As exciting as 2021 has been, it soon draws to a close and all eyes are on what 2022 might bring in the world of technology. There will be big releases from all the major chip and system manufacturers, and many of them will have support for some exciting new technologies that will improve refresh rates, resolution support, and data transfer speeds like never before.
Here are some of the top tech trends to look for in 2022.
DisplayPort 2.0 in 2022
DisplayPort has long been the connector of choice for high-end gaming PCs, typically offering greater bandwidth support over the HDMI alternatives. But that all changed with the release of HDMI 2.1, ushering in a couple of years of bandwidth dominance, backed up by support on all new manner of TVs and the new-generation games consoles from both Microsoft and Sony. But in 2022, DisplayPort will make its big comeback and in dramatic fashion.
DisplayPort 2.0 will treble the bandwidth over existing DisplayPort 1.4 connections, to a maximum 77.37Gbps; that’s almost twice that of HDMI 2.1. It opens up support for 4K resolution at 240Hz without any display stream compression (DSC), and makes 8K at up to 85Hz a reality. If DSC is enabled, however, it could even handle a 16K display at 60Hz with HDR enabled.
Although it will be years before these kind of resolutions could be reached in mainstream gaming, we may see new generation graphics cards launching in the latter months of 2022 that offer the first support for this new standard.
Thunderbolt 4 and USB 4 in 2022
We’ve already started to see Thunderbolt 4 and USB 4 appear in some modern laptops (and Thunderbolt 4 cables are available now) but they’ll become far more mainstream connectors in 2022. That’s a good thing too, as both offer exciting advancements in external display support and data transfer rates. While both ports might look the same on the surface, though, there are some stark differences between them – and if you ever have the choice, Thunderbolt 4 will be the way to go.
Thunderbolt 4 is what Thunderbolt 3 was supposed to be – it just mandates all of the maximum performance that Thunderbolt 3 was capable of. So Thunderbolt 4 devices must have a minimum data transfer rate of 40 Gbps, support for up two 4K external displays, and come with at least one Thunderbolt charging port, as well as support networking and up to four additional accessories.
USB4 is capable of all that too, but it won’t mandate manufacturers in the same way. It has a minimum transfer speed of 20 Gbps, and must simply support one external display – no resolution demands are made. USB4 devices don’t have to offer charging or additional accessory support either.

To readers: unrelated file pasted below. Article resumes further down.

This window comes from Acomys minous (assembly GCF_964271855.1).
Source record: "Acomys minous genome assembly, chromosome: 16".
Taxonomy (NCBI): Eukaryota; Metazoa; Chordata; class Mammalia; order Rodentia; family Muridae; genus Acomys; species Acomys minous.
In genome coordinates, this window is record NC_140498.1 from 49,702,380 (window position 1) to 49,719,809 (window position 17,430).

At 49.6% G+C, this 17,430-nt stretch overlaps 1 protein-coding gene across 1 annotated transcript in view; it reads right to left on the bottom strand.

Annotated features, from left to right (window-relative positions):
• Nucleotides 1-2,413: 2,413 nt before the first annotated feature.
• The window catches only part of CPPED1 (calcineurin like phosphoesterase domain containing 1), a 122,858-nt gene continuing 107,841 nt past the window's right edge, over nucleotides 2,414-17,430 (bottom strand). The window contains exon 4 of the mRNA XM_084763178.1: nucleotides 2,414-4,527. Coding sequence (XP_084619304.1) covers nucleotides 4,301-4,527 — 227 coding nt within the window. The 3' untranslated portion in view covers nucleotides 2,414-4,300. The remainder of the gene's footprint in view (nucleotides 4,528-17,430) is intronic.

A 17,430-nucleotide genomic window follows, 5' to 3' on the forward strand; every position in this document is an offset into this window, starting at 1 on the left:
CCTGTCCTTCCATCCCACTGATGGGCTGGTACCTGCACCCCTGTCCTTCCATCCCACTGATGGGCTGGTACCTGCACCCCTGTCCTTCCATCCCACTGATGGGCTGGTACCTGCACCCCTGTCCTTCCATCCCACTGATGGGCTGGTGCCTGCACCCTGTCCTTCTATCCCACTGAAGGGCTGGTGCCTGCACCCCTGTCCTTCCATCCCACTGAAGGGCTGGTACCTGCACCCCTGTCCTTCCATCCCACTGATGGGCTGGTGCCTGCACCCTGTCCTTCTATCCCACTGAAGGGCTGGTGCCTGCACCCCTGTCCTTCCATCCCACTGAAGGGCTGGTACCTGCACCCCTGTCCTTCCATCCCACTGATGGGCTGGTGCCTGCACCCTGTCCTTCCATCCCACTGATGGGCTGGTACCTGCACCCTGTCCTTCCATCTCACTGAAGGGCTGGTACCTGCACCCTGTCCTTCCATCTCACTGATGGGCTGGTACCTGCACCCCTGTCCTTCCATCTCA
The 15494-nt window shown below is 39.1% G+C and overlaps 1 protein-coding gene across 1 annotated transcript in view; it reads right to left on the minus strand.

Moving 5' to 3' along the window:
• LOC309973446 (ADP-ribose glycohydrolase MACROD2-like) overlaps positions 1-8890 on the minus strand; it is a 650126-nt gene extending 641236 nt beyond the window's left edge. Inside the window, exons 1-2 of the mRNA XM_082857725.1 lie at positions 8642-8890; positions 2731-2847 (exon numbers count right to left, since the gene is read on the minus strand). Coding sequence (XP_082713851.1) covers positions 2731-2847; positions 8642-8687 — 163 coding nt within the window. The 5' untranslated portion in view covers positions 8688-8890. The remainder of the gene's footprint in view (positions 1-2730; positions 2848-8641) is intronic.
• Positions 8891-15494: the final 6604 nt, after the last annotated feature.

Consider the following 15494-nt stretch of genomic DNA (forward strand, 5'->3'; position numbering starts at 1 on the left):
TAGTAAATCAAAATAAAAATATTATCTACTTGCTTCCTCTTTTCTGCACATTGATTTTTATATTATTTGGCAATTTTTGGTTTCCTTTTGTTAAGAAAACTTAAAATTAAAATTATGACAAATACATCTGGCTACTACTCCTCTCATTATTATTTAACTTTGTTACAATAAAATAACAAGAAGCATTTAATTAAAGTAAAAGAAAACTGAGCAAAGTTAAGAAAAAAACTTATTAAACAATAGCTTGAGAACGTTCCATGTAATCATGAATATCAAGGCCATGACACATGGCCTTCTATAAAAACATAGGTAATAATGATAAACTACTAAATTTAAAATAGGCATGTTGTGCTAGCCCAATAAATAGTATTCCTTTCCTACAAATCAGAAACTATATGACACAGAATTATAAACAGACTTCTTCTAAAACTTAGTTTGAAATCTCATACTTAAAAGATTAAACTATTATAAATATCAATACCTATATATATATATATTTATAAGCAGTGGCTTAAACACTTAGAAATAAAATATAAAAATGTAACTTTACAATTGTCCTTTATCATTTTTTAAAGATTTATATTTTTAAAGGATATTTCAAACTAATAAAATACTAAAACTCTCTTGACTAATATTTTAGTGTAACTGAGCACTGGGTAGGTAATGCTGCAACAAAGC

Both are great, but USB4 is much more like Thunderbolt 3 in terms of its guarantees on features and performance.
New Virtual Realiy Headsets in 2022
Virtual reality has been slowly growing in popularity for the past decade, but with the push from Facebook to grow its new Metaverse concept with new generations of virtual reality and augmented reality hardware, it could kick into high gear in 2022. It recently teased a new “Cambria” design concept which would be a much more high-end device than its existing Oculus offerings, though that would lead to it being more expensive. It will be more capable than a Quest 2, but won’t be PC-tethered like the Oculus Rift line was.
Elsewhere in the industry, Sony has been working on an 8K VR headset, which could potentially be used on future generation PlayStation consoles. It’s still early days, but the headset appears to eliminate the screen door effect entirely, and improve motion resolution considerably.
Neither headset is likely to debut in 2022, but we will no doubt hear more about them and may see next generation devices from other headset manufacturers like HTC, HP, Microsoft, and Google.
Xbox and PlayStation Console Refreshes in 2022
Since the release of the Xbox Series X/S and PlayStation 5, rumors have been swirling that both Microsoft and Sony may do a mid-generation refresh, much like the PS4 and Xbox One. What we know so far are mere rumors, but they are starting to mount that both companies are working on faster versions of their as-yet fastest consoles.
The new systems will reportedly be built with an updated version of the AMD APU at their heart, including new 6nm Zen 3 or even Zen 4 CPU cores, and an updated RDNA3 GPU. That would make them capable of entry-level 8K gaming if true, and easily handle a stable 120FPS at 4K.
The hardware to make such consoles isn’t even close to released just yet, so they likely won’t launch until 2023 at the earliest, but we are likely to see more leaks, rumors, and information land in 2022.
We can’t wait.